I know that a lot of people in the area agree with this view, but don’t want to be seen as rebellious because skateboarding is looked down on by many (who don’t really understand the sport). I spend a lot of time in Red Bank and most of the skateboarders I see have been courteous and often stop when people walk by to avoid hurting anyone. These kids are as much a part of the streetscape of Red Bank as the lovely renovations in the downtown area.

There are many other less prosperous towns in the country which have set up skate parks for their kids. I think that "liability" is just an excuse to avoid dealing with the issue. Why not do a study and see how others have dealt with this?

I agree that safety is important and that kids shouldn’t be skateboarding on private property, but why should they have to leave their town to skate? They are keeping busy, having fun and are close to home. Why wouldn’t we want to invest in an area in town where this can continue?

I have often sat and watched the skateboarders do their tricks and have been extremely impressed by their agility and control. I think that skateboarding should be given the same credence as any other mainstream sport.

When I think about Red Bank being called the "hippest town" in New Jersey, I always think that, in part, it is because Red Bank has allowed its community to express its creativity in innovative and alternative ways. That is what makes it hip, not just the antique stores, Victorian lighting or chic holiday decorations.

I think the skateboarding kids are symbolic of what makes Red Bank hip. Outlawing them without some other accommodation makes me think that Red Bank has swallowed its own hype and has lost its sense of purpose. Borough families, many of whom have kids who skateboard, have helped to create and maintain your image, Red Bank. You, the town, should feel obligated to spend a little to cater to them and their kids.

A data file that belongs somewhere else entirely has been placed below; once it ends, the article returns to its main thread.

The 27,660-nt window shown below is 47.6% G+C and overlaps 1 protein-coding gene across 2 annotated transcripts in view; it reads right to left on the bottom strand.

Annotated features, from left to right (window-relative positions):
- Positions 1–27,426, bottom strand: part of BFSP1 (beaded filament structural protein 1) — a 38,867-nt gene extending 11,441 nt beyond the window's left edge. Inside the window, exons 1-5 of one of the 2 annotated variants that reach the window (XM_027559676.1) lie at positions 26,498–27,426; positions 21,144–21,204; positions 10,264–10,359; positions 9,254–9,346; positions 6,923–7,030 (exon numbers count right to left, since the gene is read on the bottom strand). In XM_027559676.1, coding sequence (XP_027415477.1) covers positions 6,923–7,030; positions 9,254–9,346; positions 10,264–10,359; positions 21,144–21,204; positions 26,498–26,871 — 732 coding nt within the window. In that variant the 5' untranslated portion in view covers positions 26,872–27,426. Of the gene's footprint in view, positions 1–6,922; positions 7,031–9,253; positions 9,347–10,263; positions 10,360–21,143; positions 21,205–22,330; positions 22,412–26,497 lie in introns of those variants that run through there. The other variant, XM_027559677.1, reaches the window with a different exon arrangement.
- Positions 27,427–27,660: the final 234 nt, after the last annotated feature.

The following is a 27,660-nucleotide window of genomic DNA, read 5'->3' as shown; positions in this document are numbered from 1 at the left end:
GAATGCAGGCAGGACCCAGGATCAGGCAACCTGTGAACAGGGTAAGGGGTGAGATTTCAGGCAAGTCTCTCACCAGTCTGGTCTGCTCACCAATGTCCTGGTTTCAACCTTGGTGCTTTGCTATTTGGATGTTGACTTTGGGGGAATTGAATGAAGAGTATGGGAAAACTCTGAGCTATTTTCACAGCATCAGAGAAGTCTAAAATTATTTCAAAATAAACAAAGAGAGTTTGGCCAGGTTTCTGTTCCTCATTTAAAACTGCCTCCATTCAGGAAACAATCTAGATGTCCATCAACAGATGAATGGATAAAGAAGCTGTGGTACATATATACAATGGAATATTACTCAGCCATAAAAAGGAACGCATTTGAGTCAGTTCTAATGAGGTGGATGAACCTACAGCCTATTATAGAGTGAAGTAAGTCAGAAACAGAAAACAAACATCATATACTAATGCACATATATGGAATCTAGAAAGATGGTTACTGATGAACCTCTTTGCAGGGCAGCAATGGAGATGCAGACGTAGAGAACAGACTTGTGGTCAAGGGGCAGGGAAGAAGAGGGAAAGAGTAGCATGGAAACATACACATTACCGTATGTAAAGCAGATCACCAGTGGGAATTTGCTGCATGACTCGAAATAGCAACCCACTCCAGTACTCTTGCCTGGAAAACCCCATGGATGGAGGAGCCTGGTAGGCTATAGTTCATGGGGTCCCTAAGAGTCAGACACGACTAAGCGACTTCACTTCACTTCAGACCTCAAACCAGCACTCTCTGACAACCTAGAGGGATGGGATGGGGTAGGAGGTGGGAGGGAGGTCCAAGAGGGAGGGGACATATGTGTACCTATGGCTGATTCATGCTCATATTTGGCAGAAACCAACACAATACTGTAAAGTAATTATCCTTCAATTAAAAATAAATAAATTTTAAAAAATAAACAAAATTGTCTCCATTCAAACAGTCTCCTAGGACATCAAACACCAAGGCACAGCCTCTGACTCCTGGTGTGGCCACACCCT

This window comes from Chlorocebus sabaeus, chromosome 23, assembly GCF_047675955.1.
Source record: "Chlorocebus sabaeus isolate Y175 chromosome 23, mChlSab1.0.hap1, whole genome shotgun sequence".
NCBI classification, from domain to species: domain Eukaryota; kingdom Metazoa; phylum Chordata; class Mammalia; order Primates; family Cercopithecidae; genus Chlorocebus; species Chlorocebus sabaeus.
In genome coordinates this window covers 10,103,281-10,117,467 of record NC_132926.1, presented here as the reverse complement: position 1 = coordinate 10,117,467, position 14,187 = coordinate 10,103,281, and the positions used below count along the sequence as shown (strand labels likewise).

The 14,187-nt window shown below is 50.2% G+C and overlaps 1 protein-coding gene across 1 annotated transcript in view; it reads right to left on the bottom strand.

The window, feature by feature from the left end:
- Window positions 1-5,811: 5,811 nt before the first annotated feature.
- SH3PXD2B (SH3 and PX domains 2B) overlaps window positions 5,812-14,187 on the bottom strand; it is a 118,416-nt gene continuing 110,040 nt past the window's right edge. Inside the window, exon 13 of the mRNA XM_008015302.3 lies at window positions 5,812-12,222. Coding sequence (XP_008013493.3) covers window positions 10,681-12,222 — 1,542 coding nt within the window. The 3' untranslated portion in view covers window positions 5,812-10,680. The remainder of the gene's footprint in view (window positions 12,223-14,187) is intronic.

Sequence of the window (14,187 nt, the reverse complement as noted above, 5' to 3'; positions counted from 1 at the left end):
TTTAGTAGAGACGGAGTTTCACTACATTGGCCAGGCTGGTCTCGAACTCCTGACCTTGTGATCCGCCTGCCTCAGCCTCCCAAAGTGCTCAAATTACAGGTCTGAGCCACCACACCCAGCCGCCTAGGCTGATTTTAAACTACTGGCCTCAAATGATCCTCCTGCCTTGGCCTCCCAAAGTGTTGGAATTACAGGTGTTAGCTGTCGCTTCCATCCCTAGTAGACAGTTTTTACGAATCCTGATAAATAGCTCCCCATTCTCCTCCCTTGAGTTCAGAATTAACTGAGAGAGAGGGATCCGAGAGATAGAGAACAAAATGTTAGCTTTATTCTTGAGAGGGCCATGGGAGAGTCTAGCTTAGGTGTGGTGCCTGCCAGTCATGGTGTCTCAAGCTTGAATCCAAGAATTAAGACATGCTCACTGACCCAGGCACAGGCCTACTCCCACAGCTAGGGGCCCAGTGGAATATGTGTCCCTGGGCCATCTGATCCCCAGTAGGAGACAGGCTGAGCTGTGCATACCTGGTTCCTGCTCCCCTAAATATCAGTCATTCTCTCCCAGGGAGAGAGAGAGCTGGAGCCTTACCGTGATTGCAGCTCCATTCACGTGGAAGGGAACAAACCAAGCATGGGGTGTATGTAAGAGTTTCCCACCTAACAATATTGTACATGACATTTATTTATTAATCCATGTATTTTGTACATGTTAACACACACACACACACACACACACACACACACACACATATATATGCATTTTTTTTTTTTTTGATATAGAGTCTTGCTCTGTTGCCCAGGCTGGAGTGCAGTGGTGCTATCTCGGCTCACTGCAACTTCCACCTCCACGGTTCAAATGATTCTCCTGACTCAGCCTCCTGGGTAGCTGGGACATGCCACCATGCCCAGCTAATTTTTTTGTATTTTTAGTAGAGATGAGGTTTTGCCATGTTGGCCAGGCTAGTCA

Vera Sansone

Fair Haven

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Skateboarding — it’s about freedom


anning skating in Red Bank is yet another example of legislation that turns average citizens into criminals. If skateboarding has become such a pervasive problem in Red Bank, then why not address the problem in terms of loitering.

Skateboarders often spend hours at a particular spot, such as a curb or a step, which challenges their abilities. Such activities should not be considered illegal provided it is public property and it is not presenting a safety hazard to pedestrians. If for any reason such skaters become a problem, they should be treated as loiterers. This leaves the borough streets available to those skaters who have the common sense not to become a nuisance.

Skating is sport, a form of transportation and a social activity, which only requires a skateboard and skill. It requires no lift ticket, monthly fee or license, and thus it is a sport based on freedom. If Red Bank bans skating, it will be yet another piece of legislation that chips away not only at the freedom of skaters but the freedoms on which this country was founded. If we continue to create such ridiculous legislation, we will find ourselves living in a police state.

Kevin Welch

Sea Bright